Foundation raises $7M to return ‘sovereignty’ to a chaotic crypto world

Open source hardware devices and the push for self-custody

Hot on the heels of Ledger announcing it’s working with iPod creator Tony Fadell to create its newest hardware wallet, competing hardware wallet startup Foundation Devices announced it has raised a $7 million seed round to double down on its “sovereign computing platform,” which it says is empowering its users to “reclaim their digital sovereignty.”

The company’s main product, Passport, costs $260 and looks like a mid-2000s Vertu luxury phone, but is, in fact, a hardware crypto wallet built with security and a mobile-first approach in mind.

“The entire cryptocurrency space is built on a foundation of open source. It only works because it’s open. Our strong belief is that open source software must run on open source hardware.” Zach Herbert, CEO, Foundation Devices

The company is taking a novel approach to hardware wallets in that it open sources both the hardware and software for every device it releases. Yes, that means that, should you be so inclined, you can go on GitHub and look at every line of code, every component, every mechanical design and the full bill of materials — every aspect of the design of every one of its products. The company says open source is a core part of its mission and vision.

Foundation’s $7 million seed round was led by Polychain Capital (which appears to be flying the banner of crypto winter at the moment, in that, despite reportedly having more than $600 million under management, the fund seems to have spent approximately $9 on its website design).

Others participating in the round include new investors Greenfield Capital and Lightning Ventures, and a number of follow-on investments from existing investors, including Third Prime, Warburg Serres, Unpopular Ventures and Bolt. The investment was made on a SAFE note with a $35 million valuation cap. (Disclosure: Haje worked in a non-investment role as the director of portfolio at Bolt, an early investor in Foundation Devices. Bolt’s investment into Foundation was made after Haje left the VC firm.)

The company claims it has sold “thousands” of the original Passport, and in March this year launched the second version of its flagship product. TechCrunch caught up with the company’s founder and CEO, Zach Herbert, at the Baukunst Creative Technologist conference earlier this year, where he detailed a refreshing take on the future of crypto. (A recording of the talk “Not Your Computer, Not Your Keys,” is available on YouTube.)

“[The implosion of FTX] is a wake-up call around the importance of self-custody. It’s now beyond clear that storing your coins on an exchange is extremely risky. I also think it’s a wake-up call in terms of corruption and the fact that regulators are not actually protecting you. And then, it’s a wake-up call regarding the media. The mainstream media coverage of FTX has been horrible,” Herbert said in an interview with Baukunst’s Tyler Mincey, who is also a board member at Foundation. “There are accounts on Twitter giving excellent coverage of the clear, premeditated fraud that took place, but The New York Times, The Washington Post, these very respected media outlets, I don’t know how you can read their coverage. On Twitter, you can find drastically better, much less biased coverage. And people are waking up to that. But the unfortunate thing is a lot of people have lost their life savings.”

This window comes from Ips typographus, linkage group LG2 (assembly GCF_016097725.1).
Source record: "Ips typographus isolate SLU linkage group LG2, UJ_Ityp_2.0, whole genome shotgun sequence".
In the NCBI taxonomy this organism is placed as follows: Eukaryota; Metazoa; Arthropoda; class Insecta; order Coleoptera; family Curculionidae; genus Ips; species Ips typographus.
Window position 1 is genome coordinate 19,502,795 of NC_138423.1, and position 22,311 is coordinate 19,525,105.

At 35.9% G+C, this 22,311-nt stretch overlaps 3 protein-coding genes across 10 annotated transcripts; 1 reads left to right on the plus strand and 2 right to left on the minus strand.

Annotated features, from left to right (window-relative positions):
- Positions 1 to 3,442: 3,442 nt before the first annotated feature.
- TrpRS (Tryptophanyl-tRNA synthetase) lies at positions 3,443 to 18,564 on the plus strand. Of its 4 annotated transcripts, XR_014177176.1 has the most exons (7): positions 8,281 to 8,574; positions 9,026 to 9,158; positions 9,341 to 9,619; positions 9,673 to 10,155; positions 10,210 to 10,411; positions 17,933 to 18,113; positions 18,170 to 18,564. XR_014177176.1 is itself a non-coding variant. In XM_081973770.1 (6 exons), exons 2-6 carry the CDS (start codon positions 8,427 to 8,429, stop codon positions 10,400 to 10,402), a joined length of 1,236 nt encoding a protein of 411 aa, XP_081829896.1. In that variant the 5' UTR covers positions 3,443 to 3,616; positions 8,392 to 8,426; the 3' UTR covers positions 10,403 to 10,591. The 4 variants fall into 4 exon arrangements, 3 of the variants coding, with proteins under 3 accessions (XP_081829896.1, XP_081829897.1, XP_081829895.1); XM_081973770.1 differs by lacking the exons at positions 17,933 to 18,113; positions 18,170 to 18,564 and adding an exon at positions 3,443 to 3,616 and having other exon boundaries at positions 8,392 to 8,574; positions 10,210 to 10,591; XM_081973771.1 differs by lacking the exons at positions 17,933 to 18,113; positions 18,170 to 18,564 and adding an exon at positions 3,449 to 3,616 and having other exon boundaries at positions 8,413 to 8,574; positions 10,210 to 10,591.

Foundation was founded in April 2020, focusing on building open source hardware and software products that provide users with a “seamless, end-to-end sovereignty experience.” The company’s focus is security-above-all, which has included some crucial choices, including manufacturing its products in the U.S. The company’s founder has very little patience or trust in overseas manufacturing.

“There’s a geopolitical imperative, and a security imperative, to manufacture in the United States. I think we’re moving toward a multipolar world and it’s only going to get crazier. I personally would never trust a device to store my bitcoin that was made in China,” Herbert said. “And I want to be on the ground at the factory myself. We manufacture in New England, and I live in the Boston area. I’m at the factory at least every couple of weeks.”

One thing is for sure: The company’s devices certainly look very different than many hardware crypto wallets out there. That was not by accident.

“We call what we’re aiming for digital deco, inspired by the visual language of art deco. We’re embracing color and ornate design. The cryptocurrency industry has focused on dark colors for some reason,” Herbert explained. “I think that’s completely wrong for our industry. I think it should be about futuristic optimism. Bitcoin is supposed to be a counter to the dystopian future, and our design should reflect that.”

And the company is picking an aggressive fight with crypto exchanges: “We strive to play a large part in empowering users to pull their bitcoin off of exchanges and achieve digital sovereignty,” Herbert told TechCrunch.

TechCrunch interviewed Herbert to get a deeper look at the company and its hopes, dreams and ambitions. We talk about the funding round, the need for open source, why self-custody is hard but necessary for crypto and much more. The interview has been edited for length and clarity.

Zach Herbert, CEO at Foundation

Zach Herbert, CEO at Foundation. Image Credits: Foundation

What makes you the perfect person to run this company?

I’m a mechanical engineer by training and I’ve been obsessed with computers since I was little. I learned about bitcoin in 2013, and it quickly grew into an all-consuming passion. At first, I was interested in the investment potential, under the thesis that bitcoin represents an ideal form of money — that its limited supply means that, as demand increases, so will bitcoin’s price. Bitcoin’s culture morphed my views. As I consumed unending amounts of bitcoin-related content, I began to understand the importance of sound money, of sovereignty, of privacy, of the need to separate money and state.

In 2017, I dropped out of Harvard Business School’s MBA program to join a Boston-based crypto company, first as head of operations and ultimately as COO. We built hardware and software, including cryptocurrency ASIC mining hardware. I couldn’t stop thinking about the stagnation in self-custody tools, especially hardware wallets. So I and some fellow teammates launched Foundation Devices in April 2020.

[gallery ids="2459627,2459628,2459629,2459635,2459636"]

Personally, I feel like I have two conflicting identities. The first is as a technology executive, startup founder, engineering alum and almost-MBA. That’s my legacy professional identity. But more and more, my real identity is as a Bitcoiner, a sovereign individual. These conflicting identities are probably why Foundation has been able to achieve its success thus far, why we’ve been able to raise venture money for ideas that have historically been considered fringe and why I’m confident we’ll continue to grow and bring amazing sovereign computing products to market.

How does this fundraise unlock the next steps for the company?